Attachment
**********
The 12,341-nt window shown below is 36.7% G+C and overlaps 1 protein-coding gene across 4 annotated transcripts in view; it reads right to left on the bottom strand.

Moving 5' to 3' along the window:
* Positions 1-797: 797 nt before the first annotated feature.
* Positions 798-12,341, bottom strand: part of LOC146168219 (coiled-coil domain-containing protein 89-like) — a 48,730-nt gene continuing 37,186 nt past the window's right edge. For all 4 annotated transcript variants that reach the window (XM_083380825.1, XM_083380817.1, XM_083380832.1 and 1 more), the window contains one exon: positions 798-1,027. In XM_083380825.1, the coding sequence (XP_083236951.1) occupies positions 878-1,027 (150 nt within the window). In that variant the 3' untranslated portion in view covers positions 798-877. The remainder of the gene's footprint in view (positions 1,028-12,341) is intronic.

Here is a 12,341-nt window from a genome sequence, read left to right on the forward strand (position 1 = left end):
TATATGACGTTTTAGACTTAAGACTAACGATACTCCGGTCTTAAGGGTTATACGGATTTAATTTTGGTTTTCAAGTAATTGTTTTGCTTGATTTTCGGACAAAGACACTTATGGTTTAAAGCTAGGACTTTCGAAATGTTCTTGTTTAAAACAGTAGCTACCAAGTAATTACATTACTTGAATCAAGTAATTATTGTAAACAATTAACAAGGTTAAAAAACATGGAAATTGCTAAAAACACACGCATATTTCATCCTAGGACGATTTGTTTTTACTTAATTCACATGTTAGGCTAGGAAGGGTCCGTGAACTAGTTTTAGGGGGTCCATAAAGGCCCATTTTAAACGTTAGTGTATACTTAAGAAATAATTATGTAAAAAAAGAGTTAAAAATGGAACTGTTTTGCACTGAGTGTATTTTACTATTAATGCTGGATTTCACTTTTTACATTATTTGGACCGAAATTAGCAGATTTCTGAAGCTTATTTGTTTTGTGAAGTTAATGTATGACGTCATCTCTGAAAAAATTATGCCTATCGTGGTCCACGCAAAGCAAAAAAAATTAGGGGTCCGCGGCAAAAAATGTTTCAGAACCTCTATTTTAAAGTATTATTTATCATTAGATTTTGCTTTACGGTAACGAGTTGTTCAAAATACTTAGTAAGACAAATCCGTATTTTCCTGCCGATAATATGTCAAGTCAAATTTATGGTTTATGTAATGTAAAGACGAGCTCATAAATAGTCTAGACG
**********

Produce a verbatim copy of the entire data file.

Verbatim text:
The 12,341-nt window shown below is 36.7% G+C and overlaps 1 protein-coding gene across 4 annotated transcripts in view; it reads right to left on the bottom strand.

Moving 5' to 3' along the window:
* Positions 1-797: 797 nt before the first annotated feature.
* Positions 798-12,341, bottom strand: part of LOC146168219 (coiled-coil domain-containing protein 89-like) — a 48,730-nt gene continuing 37,186 nt past the window's right edge. For all 4 annotated transcript variants that reach the window (XM_083380825.1, XM_083380817.1, XM_083380832.1 and 1 more), the window contains one exon: positions 798-1,027. In XM_083380825.1, the coding sequence (XP_083236951.1) occupies positions 878-1,027 (150 nt within the window). In that variant the 3' untranslated portion in view covers positions 798-877. The remainder of the gene's footprint in view (positions 1,028-12,341) is intronic.

Here is a 12,341-nt window from a genome sequence, read left to right on the forward strand (position 1 = left end):
TATATGACGTTTTAGACTTAAGACTAACGATACTCCGGTCTTAAGGGTTATACGGATTTAATTTTGGTTTTCAAGTAATTGTTTTGCTTGATTTTCGGACAAAGACACTTATGGTTTAAAGCTAGGACTTTCGAAATGTTCTTGTTTAAAACAGTAGCTACCAAGTAATTACATTACTTGAATCAAGTAATTATTGTAAACAATTAACAAGGTTAAAAAACATGGAAATTGCTAAAAACACACGCATATTTCATCCTAGGACGATTTGTTTTTACTTAATTCACATGTTAGGCTAGGAAGGGTCCGTGAACTAGTTTTAGGGGGTCCATAAAGGCCCATTTTAAACGTTAGTGTATACTTAAGAAATAATTATGTAAAAAAAGAGTTAAAAATGGAACTGTTTTGCACTGAGTGTATTTTACTATTAATGCTGGATTTCACTTTTTACATTATTTGGACCGAAATTAGCAGATTTCTGAAGCTTATTTGTTTTGTGAAGTTAATGTATGACGTCATCTCTGAAAAAATTATGCCTATCGTGGTCCACGCAAAGCAAAAAAAATTAGGGGTCCGCGGCAAAAAATGTTTCAGAACCTCTATTTTAAAGTATTATTTATCATTAGATTTTGCTTTACGGTAACGAGTTGTTCAAAATACTTAGTAAGACAAATCCGTATTTTCCTGCCGATAATATGTCAAGTCAAATTTATGGTTTATGTAATGTAAAGACGAGCTCATAAATAGTCTAGACG